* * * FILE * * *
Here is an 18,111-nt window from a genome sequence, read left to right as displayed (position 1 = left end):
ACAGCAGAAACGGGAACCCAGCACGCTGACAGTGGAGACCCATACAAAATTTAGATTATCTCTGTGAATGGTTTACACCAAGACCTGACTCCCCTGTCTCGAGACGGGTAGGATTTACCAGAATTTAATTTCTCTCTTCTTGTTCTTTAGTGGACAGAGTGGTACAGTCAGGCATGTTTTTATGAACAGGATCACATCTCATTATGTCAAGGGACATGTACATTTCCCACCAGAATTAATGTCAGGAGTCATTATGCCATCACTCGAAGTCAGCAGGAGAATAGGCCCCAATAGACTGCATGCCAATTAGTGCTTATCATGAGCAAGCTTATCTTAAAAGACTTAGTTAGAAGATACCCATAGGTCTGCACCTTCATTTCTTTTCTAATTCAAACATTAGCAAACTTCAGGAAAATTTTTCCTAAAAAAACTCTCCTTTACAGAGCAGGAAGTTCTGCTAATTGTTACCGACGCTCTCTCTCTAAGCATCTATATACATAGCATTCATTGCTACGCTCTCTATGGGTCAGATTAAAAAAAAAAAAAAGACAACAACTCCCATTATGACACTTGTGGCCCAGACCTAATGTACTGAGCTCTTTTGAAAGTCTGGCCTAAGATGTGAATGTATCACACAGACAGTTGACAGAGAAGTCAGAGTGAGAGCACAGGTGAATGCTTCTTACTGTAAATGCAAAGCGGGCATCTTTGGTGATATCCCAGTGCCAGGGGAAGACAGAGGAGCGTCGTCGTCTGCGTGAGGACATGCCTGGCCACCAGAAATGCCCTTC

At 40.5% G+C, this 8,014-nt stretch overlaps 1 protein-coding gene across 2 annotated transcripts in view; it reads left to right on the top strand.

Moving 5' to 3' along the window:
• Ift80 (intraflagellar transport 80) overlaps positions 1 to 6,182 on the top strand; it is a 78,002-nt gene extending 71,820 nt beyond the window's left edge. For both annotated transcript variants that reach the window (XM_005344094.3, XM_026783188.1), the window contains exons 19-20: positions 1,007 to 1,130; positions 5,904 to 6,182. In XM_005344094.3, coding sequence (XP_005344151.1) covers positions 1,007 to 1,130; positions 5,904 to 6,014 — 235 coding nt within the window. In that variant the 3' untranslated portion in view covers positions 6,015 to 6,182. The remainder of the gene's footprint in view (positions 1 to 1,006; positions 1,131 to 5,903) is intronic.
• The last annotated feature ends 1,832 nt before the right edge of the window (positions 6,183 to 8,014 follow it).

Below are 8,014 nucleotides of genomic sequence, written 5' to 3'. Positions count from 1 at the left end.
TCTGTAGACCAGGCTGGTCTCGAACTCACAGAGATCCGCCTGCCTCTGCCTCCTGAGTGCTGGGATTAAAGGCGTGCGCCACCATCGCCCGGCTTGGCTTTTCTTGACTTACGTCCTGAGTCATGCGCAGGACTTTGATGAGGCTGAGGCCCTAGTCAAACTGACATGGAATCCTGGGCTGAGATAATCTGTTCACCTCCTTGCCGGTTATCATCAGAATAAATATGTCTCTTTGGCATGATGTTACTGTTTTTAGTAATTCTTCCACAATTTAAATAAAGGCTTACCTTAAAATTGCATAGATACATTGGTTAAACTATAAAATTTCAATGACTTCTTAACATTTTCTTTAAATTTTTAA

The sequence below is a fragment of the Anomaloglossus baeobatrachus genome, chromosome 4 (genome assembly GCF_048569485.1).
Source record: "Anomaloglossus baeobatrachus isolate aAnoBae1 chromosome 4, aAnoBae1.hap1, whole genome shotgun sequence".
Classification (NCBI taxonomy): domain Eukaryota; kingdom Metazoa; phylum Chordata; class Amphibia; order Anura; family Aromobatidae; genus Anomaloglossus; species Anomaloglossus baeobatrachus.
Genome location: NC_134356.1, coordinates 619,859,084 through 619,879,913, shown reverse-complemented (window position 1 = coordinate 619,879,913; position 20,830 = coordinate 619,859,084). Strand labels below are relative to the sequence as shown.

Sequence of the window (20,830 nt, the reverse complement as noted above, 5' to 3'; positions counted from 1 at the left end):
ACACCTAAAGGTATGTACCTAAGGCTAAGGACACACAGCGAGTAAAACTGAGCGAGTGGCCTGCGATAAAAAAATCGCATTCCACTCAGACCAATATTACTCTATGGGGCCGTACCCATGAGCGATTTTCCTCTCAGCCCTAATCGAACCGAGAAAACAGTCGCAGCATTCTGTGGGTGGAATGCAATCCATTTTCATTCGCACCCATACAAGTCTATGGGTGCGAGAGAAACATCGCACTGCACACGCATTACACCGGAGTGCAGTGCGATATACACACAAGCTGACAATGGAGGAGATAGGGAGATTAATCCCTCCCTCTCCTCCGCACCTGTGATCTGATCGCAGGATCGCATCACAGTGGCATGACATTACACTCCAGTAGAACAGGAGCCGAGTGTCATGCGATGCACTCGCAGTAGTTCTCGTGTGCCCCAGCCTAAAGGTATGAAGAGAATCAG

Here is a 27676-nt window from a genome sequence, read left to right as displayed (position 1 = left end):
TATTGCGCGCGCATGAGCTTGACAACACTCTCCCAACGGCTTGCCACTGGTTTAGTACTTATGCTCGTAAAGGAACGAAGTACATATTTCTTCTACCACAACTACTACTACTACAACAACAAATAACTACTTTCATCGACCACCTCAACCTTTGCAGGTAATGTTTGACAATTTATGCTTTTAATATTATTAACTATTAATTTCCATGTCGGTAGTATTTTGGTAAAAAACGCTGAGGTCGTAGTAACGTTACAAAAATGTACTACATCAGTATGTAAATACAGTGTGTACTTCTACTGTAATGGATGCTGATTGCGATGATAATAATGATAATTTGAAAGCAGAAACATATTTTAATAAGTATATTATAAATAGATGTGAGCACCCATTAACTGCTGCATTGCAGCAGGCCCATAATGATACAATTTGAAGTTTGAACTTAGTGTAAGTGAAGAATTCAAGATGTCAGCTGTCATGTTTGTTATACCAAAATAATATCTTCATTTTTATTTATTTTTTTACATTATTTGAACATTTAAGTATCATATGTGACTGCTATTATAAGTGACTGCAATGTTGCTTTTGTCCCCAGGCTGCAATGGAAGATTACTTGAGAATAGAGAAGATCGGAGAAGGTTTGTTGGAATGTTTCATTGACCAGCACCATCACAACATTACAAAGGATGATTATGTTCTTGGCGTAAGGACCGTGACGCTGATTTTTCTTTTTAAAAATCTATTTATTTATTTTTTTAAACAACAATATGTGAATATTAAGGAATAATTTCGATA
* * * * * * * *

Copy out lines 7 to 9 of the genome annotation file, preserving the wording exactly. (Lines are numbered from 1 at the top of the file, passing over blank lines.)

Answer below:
Below are 8,014 nucleotides of genomic sequence, written 5' to 3'. Positions count from 1 at the left end.
TCTGTAGACCAGGCTGGTCTCGAACTCACAGAGATCCGCCTGCCTCTGCCTCCTGAGTGCTGGGATTAAAGGCGTGCGCCACCATCGCCCGGCTTGGCTTTTCTTGACTTACGTCCTGAGTCATGCGCAGGACTTTGATGAGGCTGAGGCCCTAGTCAAACTGACATGGAATCCTGGGCTGAGATAATCTGTTCACCTCCTTGCCGGTTATCATCAGAATAAATATGTCTCTTTGGCATGATGTTACTGTTTTTAGTAATTCTTCCACAATTTAAATAAAGGCTTACCTTAAAATTGCATAGATACATTGGTTAAACTATAAAATTTCAATGACTTCTTAACATTTTCTTTAAATTTTTAA

The sequence below is a fragment of the Anomaloglossus baeobatrachus genome, chromosome 4 (genome assembly GCF_048569485.1).